1. The "W3C" or the "World Wide Web Consortium", have a website from which you can learn standardised coding for the web. These are in fact free lessons that you can get at http://www.w3schools.com and then you can get certified for around 60 pounds per language you take. I actually have one of these myself and I have to say that they definitely help you to stand out. You are probably being hired by an HR department rather than a designer at least in the initial stages so it will help you to get your foot into the building at least. The rest of course is up to you. It is probably worth mentioning though at this point that you can only learn web related languages and scripts from this site and not software programming languages like C or Java. These are for programmers rather than designers and will most probably be useless to you as a designer.
2. There are numerous "CIW" (Certified Internet Web professionals) accredited courses that you can do in web development which were invented by a community of web designers and developers during the dot com boom and have survived to this day. These certificates are not easy to obtain and they are not cheap either at around 600 pounds a course. However they are internationally recognised and they do teach job specific skills rather than just vague principles so definitely worth taking a look at. They remain popular with many employers because a large number of university teach them across the UK, Europe, and US.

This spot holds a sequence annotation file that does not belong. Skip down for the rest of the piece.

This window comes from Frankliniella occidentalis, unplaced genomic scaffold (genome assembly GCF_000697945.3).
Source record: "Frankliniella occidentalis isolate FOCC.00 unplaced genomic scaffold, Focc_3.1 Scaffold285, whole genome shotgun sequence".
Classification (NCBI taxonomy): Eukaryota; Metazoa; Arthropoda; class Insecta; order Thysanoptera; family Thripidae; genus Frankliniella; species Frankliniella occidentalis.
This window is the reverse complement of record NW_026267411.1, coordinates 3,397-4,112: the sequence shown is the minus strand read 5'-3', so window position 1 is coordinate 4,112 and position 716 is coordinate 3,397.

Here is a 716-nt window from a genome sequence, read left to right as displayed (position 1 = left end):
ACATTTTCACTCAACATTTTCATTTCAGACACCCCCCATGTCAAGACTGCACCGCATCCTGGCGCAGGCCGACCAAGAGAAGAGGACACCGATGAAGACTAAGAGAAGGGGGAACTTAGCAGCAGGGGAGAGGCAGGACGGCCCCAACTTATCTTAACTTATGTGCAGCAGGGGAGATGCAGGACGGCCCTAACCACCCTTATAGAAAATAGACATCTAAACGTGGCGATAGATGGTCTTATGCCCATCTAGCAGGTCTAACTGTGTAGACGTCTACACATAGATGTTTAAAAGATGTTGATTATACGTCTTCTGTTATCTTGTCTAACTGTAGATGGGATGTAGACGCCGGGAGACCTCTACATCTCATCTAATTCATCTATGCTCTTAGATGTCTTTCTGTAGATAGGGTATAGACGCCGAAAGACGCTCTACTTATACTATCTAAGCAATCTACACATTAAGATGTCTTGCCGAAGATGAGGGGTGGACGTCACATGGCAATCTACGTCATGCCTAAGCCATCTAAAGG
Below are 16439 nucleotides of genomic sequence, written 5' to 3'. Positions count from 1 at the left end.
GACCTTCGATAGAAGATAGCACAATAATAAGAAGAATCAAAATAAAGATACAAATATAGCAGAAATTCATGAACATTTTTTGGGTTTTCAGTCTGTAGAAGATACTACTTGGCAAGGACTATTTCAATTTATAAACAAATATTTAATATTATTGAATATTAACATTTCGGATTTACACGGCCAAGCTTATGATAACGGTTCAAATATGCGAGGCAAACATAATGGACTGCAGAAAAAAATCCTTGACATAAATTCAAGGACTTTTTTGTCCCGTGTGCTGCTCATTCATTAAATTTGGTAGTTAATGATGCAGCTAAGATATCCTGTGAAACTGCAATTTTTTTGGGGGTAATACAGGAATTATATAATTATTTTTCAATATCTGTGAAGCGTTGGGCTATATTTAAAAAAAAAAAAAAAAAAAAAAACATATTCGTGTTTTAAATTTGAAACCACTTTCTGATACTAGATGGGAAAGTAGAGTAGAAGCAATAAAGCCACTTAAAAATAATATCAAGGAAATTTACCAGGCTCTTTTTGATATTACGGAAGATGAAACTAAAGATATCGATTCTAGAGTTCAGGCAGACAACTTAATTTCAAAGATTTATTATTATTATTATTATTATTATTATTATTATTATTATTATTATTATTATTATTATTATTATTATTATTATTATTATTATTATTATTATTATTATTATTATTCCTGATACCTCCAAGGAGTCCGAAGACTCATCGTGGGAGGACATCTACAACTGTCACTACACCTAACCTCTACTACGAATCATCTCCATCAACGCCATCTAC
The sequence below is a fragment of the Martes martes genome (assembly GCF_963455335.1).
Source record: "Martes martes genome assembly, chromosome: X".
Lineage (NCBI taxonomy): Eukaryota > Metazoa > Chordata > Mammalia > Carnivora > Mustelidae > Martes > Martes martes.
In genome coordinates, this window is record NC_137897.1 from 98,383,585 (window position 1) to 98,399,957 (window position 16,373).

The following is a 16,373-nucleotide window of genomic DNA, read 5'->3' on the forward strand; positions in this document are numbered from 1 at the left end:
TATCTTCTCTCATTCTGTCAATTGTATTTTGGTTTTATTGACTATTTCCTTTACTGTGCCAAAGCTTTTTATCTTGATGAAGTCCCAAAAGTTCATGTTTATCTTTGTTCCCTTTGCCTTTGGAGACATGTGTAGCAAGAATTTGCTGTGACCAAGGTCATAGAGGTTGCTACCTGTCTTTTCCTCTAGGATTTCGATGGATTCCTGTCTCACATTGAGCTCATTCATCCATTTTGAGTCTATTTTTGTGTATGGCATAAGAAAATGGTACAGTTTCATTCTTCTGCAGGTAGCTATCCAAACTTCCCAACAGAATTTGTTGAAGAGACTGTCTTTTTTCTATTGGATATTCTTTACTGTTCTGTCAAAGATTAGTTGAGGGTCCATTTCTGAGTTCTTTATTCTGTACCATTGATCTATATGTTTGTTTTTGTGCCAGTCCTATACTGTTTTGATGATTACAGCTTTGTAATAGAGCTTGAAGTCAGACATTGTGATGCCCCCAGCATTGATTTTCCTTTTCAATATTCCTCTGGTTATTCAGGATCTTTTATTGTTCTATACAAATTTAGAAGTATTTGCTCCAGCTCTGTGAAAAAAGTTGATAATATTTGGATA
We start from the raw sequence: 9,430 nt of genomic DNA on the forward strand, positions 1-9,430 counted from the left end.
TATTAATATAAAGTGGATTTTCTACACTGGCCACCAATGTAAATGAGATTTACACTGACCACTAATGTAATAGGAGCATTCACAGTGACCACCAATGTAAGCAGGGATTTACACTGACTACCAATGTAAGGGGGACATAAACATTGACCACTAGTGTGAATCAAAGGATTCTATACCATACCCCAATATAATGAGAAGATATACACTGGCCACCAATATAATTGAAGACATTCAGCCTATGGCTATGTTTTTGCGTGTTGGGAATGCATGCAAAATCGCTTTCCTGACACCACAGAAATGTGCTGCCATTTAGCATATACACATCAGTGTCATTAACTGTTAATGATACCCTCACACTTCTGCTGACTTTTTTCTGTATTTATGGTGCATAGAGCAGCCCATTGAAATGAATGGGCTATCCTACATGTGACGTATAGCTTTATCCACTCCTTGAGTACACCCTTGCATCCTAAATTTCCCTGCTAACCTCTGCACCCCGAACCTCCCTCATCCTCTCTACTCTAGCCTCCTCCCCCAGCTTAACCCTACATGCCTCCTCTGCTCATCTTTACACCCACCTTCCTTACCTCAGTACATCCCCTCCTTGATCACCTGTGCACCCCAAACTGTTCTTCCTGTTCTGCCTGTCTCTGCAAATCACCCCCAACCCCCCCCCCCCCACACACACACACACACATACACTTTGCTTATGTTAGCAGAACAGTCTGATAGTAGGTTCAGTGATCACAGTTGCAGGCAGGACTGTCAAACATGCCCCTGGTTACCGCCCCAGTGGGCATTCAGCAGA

There are numerous courses that teach general design practice and in fairness wont do you much better than having a degree. This is a pre requisite of most job adverts these days so if you are going to study a broader topic then personally I would advise that you do it in a degree and at least have that piece of paper to get you into the interview room. Im not saying that these kinds of certifications are worthless by any means because they will probably teach you the things that you were too hungover to hear about in your lectures but from an employers perspective there is too little known about the worthiness of such a course and they don't want to have to do the research. If its accolades are easily "googleable" then by all means go for it, but if nobody has taken it or heard of it then I would steer well clear and keep your pennies in your own pocket.
Long term advantages.